Weinmann Brake Lever Fracture

HovR

Über Member
Location
Plymouth
Just swapped the original levers on my Peugeot for some Cane Creek SCR-5's (going for a modern build on a retro frame). Upon inspection of the original levers I found they had a reasonable size well developed fracture! I'd just done 50 very hilly miles on it last Sunday too!

IMG_20150127_103522.jpg

Any engineers out there know what might have been the cause of this? Never seen another lever fail like it before, no falls or crashes either!
 

biggs682

Smile a mile bike provider
Location
Northamptonshire
not good
 
Location
Loch side.
I assume these are standard drop-bar levers and that the lever - out of picture - makes a recurve? In other words, when you pull the lever, the crack closes, not opens?
Stress cracks start at one end and travel to the other end where it either causes the component to break or it self-arrests like in this case. Without seeing inside the crack and examining both possible start places up close, I can't say where it started. If you are going to trash them, open the crack up completely and look at it. It will have a colour gradient - the dullest being the oldest and the shiniest the latest. Nevertheless, it is in a strange place.
 
OP
OP
HovR

HovR

Über Member
Location
Plymouth
I assume these are standard drop-bar levers and that the lever - out of picture - makes a recurve? In other words, when you pull the lever, the crack closes, not opens?

Yep, that's all correct. Wouldn't want to ride with them now, so I might have to take a junior hacksaw to the other side and open it up at some point!
 

the snail

Guru
Location
Chippenham
That is a stress fracture in a really weird place. Any other photos?
Doesn't look that weird, looks to me that when the lever is stressed, the underside would tend to open up, so that the inside would be in compression and the outside in tension. the design leaves a weak point with stress risers in the area under high stress, so not really that surprising?
 

Gatters

Senior Member
Location
Right Here
Ooops
 
Location
Loch side.
Doesn't look that weird, looks to me that when the lever is stressed, the underside would tend to open up, so that the inside would be in compression and the outside in tension. the design leaves a weak point with stress risers in the area under high stress, so not really that surprising?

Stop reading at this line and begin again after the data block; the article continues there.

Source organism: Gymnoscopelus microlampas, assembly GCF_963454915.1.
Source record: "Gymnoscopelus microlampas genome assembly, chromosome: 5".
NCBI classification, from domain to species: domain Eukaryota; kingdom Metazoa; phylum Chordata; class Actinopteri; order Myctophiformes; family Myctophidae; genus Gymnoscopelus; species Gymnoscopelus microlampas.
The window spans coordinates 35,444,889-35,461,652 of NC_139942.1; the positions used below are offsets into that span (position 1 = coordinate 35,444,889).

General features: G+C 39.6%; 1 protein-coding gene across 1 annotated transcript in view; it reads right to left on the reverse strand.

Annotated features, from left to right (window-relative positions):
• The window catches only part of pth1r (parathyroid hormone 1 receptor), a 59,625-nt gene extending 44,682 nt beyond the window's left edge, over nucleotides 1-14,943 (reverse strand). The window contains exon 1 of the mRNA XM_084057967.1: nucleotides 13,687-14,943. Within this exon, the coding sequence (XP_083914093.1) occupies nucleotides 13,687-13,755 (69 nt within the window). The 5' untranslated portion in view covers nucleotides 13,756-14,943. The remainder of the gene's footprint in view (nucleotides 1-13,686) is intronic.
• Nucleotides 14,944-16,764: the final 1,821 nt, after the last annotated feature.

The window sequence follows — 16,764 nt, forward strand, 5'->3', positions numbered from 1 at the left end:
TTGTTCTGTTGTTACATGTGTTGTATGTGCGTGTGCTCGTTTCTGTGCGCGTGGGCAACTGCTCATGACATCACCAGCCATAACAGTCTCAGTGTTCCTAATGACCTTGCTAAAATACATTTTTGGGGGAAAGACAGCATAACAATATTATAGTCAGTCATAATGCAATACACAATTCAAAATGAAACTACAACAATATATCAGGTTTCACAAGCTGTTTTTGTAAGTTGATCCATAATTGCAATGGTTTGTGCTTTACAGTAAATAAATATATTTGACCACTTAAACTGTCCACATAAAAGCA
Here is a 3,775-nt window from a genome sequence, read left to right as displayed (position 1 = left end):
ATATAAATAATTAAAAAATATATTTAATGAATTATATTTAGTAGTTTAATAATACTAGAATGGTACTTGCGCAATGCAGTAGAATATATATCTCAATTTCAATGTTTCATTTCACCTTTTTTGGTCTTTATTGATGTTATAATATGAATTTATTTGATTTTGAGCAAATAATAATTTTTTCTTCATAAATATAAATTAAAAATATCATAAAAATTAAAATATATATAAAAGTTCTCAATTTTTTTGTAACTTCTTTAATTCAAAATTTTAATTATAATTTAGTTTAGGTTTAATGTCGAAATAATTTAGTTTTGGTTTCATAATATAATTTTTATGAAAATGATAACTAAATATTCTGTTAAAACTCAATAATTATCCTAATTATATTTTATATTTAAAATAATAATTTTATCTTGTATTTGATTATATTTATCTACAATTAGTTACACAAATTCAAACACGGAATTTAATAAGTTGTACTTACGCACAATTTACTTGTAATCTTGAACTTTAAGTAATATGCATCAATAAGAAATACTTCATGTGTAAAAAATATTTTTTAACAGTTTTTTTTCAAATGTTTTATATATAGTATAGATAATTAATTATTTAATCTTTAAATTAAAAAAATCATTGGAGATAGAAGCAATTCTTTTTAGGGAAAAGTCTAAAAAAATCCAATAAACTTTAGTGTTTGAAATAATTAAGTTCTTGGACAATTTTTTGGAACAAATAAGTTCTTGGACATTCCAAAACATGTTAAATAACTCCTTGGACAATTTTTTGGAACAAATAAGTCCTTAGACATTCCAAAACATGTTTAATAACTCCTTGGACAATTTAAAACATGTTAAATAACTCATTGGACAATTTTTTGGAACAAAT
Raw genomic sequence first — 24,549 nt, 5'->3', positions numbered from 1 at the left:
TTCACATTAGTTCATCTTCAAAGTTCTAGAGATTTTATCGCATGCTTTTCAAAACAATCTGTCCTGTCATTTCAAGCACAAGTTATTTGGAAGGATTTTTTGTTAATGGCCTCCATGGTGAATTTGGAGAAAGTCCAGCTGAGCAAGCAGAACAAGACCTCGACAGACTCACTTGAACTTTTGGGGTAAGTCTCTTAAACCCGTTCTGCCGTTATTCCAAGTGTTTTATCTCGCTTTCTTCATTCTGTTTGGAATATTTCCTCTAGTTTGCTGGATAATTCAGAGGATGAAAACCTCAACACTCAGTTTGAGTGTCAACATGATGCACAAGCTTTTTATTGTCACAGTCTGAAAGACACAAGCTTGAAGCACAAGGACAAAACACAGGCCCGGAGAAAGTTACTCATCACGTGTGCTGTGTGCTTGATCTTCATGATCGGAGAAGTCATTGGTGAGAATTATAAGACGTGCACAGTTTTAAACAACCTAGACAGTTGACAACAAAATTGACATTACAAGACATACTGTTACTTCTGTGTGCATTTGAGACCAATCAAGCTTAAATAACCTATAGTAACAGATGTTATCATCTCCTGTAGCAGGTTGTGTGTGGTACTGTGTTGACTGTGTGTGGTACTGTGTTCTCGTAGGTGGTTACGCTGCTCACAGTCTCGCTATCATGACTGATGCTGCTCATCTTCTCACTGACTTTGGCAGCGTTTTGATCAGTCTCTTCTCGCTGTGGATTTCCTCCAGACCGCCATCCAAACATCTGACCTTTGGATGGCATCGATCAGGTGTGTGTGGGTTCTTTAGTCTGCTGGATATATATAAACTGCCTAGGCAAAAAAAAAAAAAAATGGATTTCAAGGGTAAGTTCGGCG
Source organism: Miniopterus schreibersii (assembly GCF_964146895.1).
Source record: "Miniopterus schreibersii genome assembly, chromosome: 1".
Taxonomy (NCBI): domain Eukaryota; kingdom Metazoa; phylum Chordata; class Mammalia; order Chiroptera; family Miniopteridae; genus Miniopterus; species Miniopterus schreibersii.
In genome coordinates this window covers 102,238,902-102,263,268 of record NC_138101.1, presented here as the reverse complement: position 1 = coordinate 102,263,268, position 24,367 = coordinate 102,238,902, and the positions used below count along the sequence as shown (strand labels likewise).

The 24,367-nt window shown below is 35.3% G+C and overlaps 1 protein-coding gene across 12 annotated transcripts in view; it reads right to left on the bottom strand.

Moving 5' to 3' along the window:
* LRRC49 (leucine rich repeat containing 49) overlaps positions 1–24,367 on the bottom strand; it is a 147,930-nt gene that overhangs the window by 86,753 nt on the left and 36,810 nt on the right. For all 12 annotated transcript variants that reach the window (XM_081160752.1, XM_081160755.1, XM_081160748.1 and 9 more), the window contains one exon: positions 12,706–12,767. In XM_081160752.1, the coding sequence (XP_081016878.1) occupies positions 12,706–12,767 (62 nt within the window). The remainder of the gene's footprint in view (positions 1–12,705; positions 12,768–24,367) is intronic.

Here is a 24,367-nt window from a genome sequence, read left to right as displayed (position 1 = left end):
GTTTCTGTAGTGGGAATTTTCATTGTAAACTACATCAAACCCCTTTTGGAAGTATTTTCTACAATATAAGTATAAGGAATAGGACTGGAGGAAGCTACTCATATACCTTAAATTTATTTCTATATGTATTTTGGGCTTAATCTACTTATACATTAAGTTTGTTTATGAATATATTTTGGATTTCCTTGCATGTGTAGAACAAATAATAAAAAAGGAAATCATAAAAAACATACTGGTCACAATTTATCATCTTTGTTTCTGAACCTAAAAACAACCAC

OK, so you're saying the crack started on the inside of the hole and travelled outwards? I think I see the stress riser. In photo 4, the holes seem to have corners.
 

Ed no-more-lemons

Über Member
Location
The Burbs
Similar issues, so put a new old one on the mounting then the replacement does the same thing. Can't remember where the fractures occurred as binned the levers immediately and on the second occasion dismantled/re-assembly the caliper arms. so hopefully now all good.

My concern now being how prone to metal fatigue old aluminium can become. I, to be blunt have not got a clue. Although it is certainly of interest and reminfs me of a documentary about catastrophic fusilage failure on some new airliner in the 1950's!
 
Location
Loch side.
Similar issues, so put a new old one on the mounting then the replacement does the same thing. Can't remember where the fractures occurred as binned the levers immediately and on the second occasion dismantled/re-assembly the caliper arms. so hopefully now all good.

My concern now being how prone to metal fatigue old aluminium can become. I, to be blunt have not got a clue. Although it is certainly of interest and reminfs me of a documentary about catastrophic fusilage failure on some new airliner in the 1950's!
Metals don't age but they do fatigue. Fatigue is only caused by repetitive strain. Whilst aluminium does have a lower fatigue limit than steel (which has no upper limit under certain conditions), you don't have to worry about this unless your ride is a large pressurized airplane with square windows.

The reason these levers failed is because the lack of engineers at the design stage. An unfortunately placed aperture in the lever caused a stress riser from where cracks can propagate.
 
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